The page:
Lazaretto continues to maintain a melancholy mood, which sways and drifts slowly through this ballad. White asks the poignant question, in a time when everyone acts so entitled and privileged, why shouldn’t he feel entitled too? As seen in his works from The White Stripes, most notably “Icky Thump,” White is a passionate believer in the equal rights for the everyman (or woman). Struggling to comprehend the strength of higher powers, he figures if someone took away his God-given rights, well, then God must have wanted that to be. This tongue-in-cheek conclusion is illuminated further by White’s past desire to become a clergyman in his youth. He wines over his desire for fairness in a world where, “They can have what they want, whenever they want/ They take like Caesar and nobody cares.” Unfortunately, by the end of the song, he’s left with no hope, realizing no one, not mothers, children, or kings, deserve “a single damn thing.” The dreary message is dark, which contrasts with the light musicality of the track, achieving a pleasant balance between the harsh truth and a lovely song.8.7
9. That Black Bat Licorice
The album throttles back into it’s initial energy and sound. Sharp, witty lyrics create a cacophony of scholarly and histrionic references, “Good for the needy, like Nietzsche, Freud and Horace,” that are meant to describe a femme fatale. The chorus is eerie yet alluring in both sound and reference, “I wanna cut out my tongue and let you hold onto it for me/ Cause without my skull to amplify my sounds it might get boring.” Though not entirely logical, the puns and play with words in the lyrics draw in the listener. The amount of explanation regarding the title to this track is minimal: “That Black Bat Licorice, I never liked it, I never will/ Now state the same damn thing with the violin,” is about all that’s given. White’s prompting to make a statement with a violin makes for a very contemplative solo closing out this multi-faced rock song.8.2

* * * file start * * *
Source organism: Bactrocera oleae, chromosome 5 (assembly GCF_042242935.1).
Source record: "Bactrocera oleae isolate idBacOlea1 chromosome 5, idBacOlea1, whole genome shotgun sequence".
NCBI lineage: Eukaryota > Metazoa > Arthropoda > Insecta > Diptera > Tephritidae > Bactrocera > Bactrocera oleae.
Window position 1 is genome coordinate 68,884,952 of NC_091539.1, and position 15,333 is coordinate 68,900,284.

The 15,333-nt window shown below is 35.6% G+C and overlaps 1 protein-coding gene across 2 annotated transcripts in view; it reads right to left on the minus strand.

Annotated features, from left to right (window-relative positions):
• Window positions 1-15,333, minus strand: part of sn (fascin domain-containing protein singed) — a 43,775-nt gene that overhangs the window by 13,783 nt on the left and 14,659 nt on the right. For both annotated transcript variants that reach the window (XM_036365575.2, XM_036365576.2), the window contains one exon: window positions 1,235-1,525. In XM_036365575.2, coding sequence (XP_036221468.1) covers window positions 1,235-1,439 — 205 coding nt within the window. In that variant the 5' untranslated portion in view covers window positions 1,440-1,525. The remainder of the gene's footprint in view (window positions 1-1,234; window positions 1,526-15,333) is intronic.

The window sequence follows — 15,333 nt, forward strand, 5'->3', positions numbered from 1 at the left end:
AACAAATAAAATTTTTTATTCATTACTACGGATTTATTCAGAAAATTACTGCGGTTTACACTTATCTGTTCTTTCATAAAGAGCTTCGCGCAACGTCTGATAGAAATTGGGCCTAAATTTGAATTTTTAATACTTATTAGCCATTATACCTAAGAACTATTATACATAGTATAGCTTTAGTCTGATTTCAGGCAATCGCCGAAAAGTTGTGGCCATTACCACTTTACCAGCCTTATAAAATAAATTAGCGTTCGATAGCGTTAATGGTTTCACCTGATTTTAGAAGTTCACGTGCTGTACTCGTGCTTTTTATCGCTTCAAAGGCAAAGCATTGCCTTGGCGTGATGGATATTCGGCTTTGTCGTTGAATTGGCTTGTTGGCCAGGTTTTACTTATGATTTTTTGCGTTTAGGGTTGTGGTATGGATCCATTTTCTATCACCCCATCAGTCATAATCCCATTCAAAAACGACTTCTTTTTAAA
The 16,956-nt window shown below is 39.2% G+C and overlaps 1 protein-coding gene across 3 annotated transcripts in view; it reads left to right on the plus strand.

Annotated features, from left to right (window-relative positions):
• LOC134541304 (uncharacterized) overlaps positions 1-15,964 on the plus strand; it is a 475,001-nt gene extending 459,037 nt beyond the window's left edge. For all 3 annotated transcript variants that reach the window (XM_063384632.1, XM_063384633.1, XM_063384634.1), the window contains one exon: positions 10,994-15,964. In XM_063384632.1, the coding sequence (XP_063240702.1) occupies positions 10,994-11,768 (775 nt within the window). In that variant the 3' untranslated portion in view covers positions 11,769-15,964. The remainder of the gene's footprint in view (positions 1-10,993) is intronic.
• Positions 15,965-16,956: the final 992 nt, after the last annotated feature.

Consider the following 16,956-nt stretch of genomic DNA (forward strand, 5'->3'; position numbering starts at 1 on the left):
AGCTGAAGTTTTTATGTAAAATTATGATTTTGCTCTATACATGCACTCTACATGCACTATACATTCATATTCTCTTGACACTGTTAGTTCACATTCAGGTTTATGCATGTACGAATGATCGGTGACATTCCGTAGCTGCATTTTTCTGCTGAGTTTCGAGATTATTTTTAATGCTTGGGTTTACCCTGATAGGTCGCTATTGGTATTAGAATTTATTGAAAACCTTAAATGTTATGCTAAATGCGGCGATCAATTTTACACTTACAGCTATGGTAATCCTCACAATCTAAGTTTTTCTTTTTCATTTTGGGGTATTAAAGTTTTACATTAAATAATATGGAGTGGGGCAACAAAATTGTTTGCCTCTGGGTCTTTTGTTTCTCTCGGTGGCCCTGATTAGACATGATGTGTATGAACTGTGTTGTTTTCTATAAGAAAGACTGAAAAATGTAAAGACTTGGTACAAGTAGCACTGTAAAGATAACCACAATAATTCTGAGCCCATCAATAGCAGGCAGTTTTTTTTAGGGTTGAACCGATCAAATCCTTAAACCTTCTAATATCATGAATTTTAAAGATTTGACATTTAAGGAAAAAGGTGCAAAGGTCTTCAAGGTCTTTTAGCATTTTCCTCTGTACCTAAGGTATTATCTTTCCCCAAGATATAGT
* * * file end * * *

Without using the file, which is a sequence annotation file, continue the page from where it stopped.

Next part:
10. I Think I Found the Culprit
A passionate guitar combines with a sharp staccato strumming in the background, bringing back the familiar country rock vibe. This storyline within the song is a simply stated metaphor, “Two crumbs on my windowsill/ Two birds sitting there perfectly still/ One of them up to no good/ The other one doing what he totally should.” Birds of a feather may look the same, but what’s inside doesn’t change outward appearances. The good and the bad bird look the same, but one can be trusted while the other cannot. As White repeats until the end of the song, the uglier bird is under more scrutiny because of it’s appearance. He points to the superficial tendency of judging a book by its cover, using a much less cliche metaphor to explore an important topic.9.0
11. Want and Able
A startling intro echoes the cawing a birds, reminiscent of “I Think I Found the Culprit.” A peaceful guitar strums as the caws fade away, and White gives us another cheeky line of word play, “Who is the who, telling who what to do?/ Tell me who, tell me who, tell me who.” The title plays off of the biblical tale of Cain and Able, a story White was privy to raised as a devout Catholic. Implementing his poetic mind, White creates the tale of “Want and Able,” two opposing concepts that rely on each other. The conceptual tale comes to a close on a puzzling note, where White’s wants and abilities are addressed. “Like I wanna hold you, and see you, and feel you in my dreams/ But that's not possible, something simply will not let me.” It’s not surprising such a creative mind would leave his fans with a cliffhanger rounding out the end of Lazaretto.9.0
Written by Shelby Tatomir
Reading and writing are my roots, making music, design, and photography sprouting branches of special interests that I am always striving to cultivate.



comments powered by Disqus
Tagged under

News

Watch!

Listen